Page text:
According to David Seaman, MS, DC, DACBN in a recent article entitled, “It’s Time to Move Beyond Subluxation” published in Dynamic Chiropractic, the term subluxation has no place in the 2007 vernacular since we can’t measure pre- or post-adjustment changes. (Really?) Worse, “certain patients” don’t respond as expected after a so-called “treatment” for subluxation. (Of course.) Thus, subluxation is an anachronistic term we should put behind us; a remnant of an unenlightened bygone era.
This will be a tough sell, since according to a recent survey, an overwhelming majority of chiropractors said they want to retain the term “vertebral subluxation complex.”
“We need to give up the notion that adjustments have magical or supernatural healing outcomes,” continues Dr. Seaman.
I couldn’t agree more. But probably for different reasons.
While it’s tempting to construct a recipe for relief (adjust here for sciatica, there for headaches, etc.), this approach is far too linear and mechanistic for something as dynamic and complex as a human being. As is so often the case among chiropractors who take a cookbook approach to patient care, they forget two key elements affecting the results they (and the patient) can expect from chiropractic care:
1. What physical, chemical or emotional stressor(s) precipitated the survival strategy and defense posture that most of the profession (and chiropractic licensing boards) call vertebral subluxation, and
2. Is that physical, chemical or emotional stressor still present?
These issues are not only inconvenient, but potentially messy. Practitioners who experience the giddy self-affirmation of hearing, feeling or visualizing the patient’s spine responding to their intervention, are inclined to overlook these critical distinctions. They love delivering the adjustment so much and get such a “do-gooder” high from superimposing their egotistical notion upon the patient’s spine, that they blindly thrust away. When patients don’t respond as they expect they either thrust more vigorously, blame the patient’s poor compliance or search for a “better” (meaning more predictably consistent) adjusting technique.
Naturally, the more forceful adjusting, patient blaming and technique searching rarely provide comfort. However, it does give technique instructors steady work and career paths for those who, for a fee, will teach you the scripts and procedures for 100% Peter Piper patient compliance.
My earliest chiropractic mentors taught me that there is a difference between chiropractors and medical practitioners. Medical practitioners looked at the person’s problem, but chiropractors looked at the person with the problem. Maybe that’s the issue at play among those who would prefer abandoning the “S” word. Because if you focus on the symptom (fixation, reduced range of motion, pain syndromes, etc.) rather than the person (poor diet, over weight, unfulfilling career, broken relationships, lack of restful sleep, etc.) you can easily fall into the my-intervention-isn’t-effective trap. Of course it’s ineffective. You’re dealing with a severely impaired patient!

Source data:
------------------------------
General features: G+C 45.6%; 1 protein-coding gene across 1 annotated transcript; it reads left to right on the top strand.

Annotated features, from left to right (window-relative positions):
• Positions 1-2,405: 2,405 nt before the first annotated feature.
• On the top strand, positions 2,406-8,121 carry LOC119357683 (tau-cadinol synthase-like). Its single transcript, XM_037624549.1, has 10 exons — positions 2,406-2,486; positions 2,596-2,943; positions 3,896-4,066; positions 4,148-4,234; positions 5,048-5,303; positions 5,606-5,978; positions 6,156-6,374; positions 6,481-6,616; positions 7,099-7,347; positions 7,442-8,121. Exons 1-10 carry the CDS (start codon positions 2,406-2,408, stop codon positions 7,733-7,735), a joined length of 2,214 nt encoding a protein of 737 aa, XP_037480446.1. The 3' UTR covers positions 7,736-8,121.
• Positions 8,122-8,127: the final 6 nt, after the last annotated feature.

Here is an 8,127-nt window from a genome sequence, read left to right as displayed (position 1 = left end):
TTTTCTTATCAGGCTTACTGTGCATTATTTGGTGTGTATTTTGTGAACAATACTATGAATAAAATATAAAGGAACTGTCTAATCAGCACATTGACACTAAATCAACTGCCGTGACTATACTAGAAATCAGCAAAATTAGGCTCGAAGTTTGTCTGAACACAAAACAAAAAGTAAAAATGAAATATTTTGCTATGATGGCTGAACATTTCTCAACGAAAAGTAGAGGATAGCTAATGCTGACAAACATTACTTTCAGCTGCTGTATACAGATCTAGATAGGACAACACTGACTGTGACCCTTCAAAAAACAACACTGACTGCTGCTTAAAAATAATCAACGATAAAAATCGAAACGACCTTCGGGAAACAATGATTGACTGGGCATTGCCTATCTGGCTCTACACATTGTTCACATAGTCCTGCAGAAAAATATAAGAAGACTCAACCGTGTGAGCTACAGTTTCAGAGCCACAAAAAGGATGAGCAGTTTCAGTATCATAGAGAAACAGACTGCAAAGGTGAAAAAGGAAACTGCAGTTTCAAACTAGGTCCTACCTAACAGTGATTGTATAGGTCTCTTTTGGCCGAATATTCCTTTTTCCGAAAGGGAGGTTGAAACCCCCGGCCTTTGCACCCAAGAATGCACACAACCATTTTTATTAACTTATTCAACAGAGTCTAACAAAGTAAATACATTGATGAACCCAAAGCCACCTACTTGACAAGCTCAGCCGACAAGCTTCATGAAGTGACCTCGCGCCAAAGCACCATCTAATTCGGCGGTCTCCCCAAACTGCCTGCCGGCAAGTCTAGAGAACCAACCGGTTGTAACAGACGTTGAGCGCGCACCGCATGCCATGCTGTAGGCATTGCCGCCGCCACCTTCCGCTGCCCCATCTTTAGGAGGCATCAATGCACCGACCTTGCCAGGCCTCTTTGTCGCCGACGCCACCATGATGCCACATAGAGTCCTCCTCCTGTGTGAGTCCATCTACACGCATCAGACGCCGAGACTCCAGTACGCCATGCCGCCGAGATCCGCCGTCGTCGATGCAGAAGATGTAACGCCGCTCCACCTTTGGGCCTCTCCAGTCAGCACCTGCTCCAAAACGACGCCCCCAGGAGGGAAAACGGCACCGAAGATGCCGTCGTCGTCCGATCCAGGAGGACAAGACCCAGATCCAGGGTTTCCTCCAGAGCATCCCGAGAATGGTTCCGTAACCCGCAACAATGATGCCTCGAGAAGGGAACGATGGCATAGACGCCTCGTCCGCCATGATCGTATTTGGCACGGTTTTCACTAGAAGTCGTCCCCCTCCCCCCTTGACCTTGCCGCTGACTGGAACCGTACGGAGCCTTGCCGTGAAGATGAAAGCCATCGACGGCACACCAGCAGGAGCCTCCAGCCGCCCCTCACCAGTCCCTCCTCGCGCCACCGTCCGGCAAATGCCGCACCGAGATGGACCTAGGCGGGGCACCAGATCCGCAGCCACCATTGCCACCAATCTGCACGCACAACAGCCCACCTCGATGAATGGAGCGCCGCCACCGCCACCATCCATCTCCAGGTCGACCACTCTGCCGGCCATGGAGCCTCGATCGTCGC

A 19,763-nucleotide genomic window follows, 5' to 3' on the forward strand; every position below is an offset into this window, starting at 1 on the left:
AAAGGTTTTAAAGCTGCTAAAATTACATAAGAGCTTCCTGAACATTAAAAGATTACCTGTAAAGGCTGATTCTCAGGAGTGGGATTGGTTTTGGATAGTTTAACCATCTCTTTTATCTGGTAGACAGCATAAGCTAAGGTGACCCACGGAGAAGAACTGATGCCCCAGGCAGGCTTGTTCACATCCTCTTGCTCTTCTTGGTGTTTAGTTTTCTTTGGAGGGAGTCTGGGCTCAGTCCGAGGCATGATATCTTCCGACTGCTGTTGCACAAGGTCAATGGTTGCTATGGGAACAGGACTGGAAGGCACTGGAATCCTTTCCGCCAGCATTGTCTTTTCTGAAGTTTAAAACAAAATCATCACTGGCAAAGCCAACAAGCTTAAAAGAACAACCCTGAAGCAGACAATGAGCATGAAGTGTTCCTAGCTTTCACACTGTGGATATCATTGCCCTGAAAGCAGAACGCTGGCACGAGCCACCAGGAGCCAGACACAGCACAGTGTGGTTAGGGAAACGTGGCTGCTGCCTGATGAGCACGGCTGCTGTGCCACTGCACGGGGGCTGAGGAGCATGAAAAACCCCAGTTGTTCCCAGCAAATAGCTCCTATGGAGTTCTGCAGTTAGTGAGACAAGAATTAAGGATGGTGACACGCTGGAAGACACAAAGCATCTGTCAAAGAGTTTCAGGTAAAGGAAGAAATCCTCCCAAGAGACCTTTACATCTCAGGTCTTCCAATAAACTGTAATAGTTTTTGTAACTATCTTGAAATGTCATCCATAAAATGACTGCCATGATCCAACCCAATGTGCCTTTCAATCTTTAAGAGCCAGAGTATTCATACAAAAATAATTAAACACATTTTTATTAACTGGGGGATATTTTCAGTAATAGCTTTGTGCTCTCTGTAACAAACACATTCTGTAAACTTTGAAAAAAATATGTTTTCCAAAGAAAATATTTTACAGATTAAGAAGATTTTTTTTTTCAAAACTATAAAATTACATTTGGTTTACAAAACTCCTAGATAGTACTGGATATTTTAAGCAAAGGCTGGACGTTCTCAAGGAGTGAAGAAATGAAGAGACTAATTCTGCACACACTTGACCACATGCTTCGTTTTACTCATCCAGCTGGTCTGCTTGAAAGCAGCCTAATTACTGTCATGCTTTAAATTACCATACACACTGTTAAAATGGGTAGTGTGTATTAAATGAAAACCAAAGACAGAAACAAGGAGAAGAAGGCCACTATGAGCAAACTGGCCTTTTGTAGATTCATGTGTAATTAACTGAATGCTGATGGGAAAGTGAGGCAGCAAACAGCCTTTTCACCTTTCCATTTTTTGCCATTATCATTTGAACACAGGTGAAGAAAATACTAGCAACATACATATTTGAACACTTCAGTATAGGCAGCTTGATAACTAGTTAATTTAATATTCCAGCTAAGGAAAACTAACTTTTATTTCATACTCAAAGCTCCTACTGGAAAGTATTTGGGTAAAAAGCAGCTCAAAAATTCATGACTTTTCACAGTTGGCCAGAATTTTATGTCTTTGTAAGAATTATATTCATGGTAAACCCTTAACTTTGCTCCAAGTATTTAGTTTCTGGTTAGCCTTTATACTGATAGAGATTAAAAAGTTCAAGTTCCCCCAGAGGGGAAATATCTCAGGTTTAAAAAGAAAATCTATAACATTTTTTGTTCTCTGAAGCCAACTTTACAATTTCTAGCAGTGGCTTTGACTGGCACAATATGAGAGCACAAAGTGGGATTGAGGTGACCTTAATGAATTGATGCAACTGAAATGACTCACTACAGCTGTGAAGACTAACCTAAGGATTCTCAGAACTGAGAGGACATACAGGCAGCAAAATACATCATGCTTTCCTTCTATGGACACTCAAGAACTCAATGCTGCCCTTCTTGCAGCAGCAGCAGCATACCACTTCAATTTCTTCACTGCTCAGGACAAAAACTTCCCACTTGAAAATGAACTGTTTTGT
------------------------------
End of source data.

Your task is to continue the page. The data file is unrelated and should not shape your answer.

But how many “I-just-want-to-adjust-I’m-not-a-counselor” crowd want to discuss these psychosocial issues with patients? And even if they did, most feel poorly equipped and even fewer can justify the time. As a result, they fall into the trap of treating the “boo-boo,” rather than caring for the person.
If you ignore the chemical and emotional causations and merely address the symptoms (subluxation), your certainty will suffer, your fulfillment will wane and you will become increasingly ineffective with patients. All because you’ve inappropriately attached a strict cause and effect relationship to a circumstance that has way too many variables.
In the process of testing Einstein’s equation, some unexplainable results started showing up in the lab. It was this sort of conundrum that prompted physicists to invent a new branch of physics called quantum mechanics. Their old Newtonian model was no longer capable of explaining the events they were observing. Same thing here. If you’ve got one foot in the old school medical model, chiropractic results are fairly easy to explain. But what is perceived as chiropractic “failures” are more troubling.
Perhaps it would be more helpful to think of chiropractic as quantum medicine.
But let's not lose the subluxation! It's a word rich with meaning that makes chiropractic different and unique. It may be tempting to excise the "S" word from chiropractic, either from political correctness or from drinking the Kool-Aid of scientism. Many who have busied themselves with this task overlook that the spirit doesn’t conform to a tidy equation or a simple, “if-this-than-that” expression. And reducing chiropractic to the mechanical "non-allopathic lesion" not only makes the big idea small, it degrades patients to soulless chemical reactions, cellular replications and CO2 producers.
It’s not time to move beyond subluxation. It’s time for the rest of the culture to finally catch up with it!